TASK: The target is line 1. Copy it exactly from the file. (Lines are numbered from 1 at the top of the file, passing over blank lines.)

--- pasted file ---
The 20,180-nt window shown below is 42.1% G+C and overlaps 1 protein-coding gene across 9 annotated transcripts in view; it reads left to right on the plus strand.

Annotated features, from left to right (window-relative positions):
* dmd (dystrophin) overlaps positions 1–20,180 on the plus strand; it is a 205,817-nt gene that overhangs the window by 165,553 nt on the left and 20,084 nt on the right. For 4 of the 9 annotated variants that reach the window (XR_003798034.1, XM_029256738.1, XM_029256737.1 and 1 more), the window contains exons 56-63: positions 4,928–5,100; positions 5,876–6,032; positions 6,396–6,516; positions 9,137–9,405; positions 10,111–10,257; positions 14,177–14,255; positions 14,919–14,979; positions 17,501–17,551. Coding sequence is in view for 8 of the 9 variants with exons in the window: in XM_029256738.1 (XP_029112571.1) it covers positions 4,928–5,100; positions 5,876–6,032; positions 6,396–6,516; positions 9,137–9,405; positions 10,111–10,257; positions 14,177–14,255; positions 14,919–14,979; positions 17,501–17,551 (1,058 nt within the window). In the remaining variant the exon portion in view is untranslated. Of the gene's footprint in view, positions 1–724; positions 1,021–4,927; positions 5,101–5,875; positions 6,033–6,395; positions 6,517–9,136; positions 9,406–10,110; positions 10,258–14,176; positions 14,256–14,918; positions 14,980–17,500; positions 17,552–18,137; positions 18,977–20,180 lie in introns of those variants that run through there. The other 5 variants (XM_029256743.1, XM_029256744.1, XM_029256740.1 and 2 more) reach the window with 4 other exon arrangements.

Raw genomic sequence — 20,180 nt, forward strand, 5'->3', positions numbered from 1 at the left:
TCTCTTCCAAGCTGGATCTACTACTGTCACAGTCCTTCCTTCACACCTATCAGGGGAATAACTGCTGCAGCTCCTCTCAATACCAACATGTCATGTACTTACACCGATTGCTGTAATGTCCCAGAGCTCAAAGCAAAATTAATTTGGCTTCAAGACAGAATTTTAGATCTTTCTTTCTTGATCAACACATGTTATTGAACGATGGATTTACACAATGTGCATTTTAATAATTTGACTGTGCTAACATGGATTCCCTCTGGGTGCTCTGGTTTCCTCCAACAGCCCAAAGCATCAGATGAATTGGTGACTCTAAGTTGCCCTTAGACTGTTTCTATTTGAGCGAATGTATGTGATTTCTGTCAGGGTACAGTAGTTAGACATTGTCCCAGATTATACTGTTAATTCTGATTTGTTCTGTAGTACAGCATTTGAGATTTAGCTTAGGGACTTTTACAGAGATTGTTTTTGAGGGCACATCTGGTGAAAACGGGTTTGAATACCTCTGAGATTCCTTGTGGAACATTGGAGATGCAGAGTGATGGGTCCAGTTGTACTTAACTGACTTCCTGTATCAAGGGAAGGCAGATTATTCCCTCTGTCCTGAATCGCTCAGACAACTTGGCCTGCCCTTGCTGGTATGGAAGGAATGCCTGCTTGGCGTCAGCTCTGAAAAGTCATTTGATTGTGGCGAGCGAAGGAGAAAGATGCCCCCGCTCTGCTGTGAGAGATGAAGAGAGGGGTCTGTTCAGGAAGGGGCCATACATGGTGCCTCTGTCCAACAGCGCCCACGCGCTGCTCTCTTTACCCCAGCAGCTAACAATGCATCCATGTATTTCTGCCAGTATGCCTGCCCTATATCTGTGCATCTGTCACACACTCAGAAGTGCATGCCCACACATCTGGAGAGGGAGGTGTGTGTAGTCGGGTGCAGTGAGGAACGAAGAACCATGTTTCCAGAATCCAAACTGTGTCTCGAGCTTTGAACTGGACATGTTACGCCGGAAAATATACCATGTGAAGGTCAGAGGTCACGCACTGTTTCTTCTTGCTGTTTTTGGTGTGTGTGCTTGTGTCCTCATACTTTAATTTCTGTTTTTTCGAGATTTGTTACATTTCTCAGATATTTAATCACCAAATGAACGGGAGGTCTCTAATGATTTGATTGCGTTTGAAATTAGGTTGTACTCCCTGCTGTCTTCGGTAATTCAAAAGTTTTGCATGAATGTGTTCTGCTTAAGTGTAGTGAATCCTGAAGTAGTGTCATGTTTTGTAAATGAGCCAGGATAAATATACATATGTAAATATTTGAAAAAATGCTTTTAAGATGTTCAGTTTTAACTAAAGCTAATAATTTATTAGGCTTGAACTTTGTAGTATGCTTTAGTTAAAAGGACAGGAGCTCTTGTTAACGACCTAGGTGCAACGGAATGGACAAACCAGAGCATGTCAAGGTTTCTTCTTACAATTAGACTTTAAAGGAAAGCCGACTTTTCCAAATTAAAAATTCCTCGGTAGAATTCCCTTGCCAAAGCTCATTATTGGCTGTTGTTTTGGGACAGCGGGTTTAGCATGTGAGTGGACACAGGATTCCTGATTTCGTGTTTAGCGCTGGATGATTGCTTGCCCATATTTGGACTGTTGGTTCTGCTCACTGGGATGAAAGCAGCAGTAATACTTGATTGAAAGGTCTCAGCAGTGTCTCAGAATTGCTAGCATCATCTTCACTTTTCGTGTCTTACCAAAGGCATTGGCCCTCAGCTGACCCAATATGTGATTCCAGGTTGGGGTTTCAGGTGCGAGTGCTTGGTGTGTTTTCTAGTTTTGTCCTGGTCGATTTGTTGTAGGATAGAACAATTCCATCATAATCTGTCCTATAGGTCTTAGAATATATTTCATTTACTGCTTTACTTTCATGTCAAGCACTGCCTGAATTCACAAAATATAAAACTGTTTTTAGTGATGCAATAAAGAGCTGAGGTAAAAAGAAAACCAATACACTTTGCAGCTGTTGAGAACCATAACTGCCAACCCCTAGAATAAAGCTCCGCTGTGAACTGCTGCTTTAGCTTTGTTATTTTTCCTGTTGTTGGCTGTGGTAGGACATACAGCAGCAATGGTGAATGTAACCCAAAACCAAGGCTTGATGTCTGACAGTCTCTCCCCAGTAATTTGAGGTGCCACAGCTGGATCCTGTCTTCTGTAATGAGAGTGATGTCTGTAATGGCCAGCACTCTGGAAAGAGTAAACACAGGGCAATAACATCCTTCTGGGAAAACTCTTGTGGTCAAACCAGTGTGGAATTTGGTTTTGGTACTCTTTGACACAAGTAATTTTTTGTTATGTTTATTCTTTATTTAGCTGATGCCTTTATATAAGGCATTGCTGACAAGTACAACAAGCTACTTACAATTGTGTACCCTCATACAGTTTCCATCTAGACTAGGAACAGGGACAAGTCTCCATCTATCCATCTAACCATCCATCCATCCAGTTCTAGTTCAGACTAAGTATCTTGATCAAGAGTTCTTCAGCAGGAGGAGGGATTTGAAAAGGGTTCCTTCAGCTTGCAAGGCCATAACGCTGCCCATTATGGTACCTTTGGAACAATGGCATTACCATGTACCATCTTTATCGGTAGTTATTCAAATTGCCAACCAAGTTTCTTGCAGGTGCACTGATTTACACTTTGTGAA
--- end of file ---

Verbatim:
The 20,180-nt window shown below is 42.1% G+C and overlaps 1 protein-coding gene across 9 annotated transcripts in view; it reads left to right on the plus strand.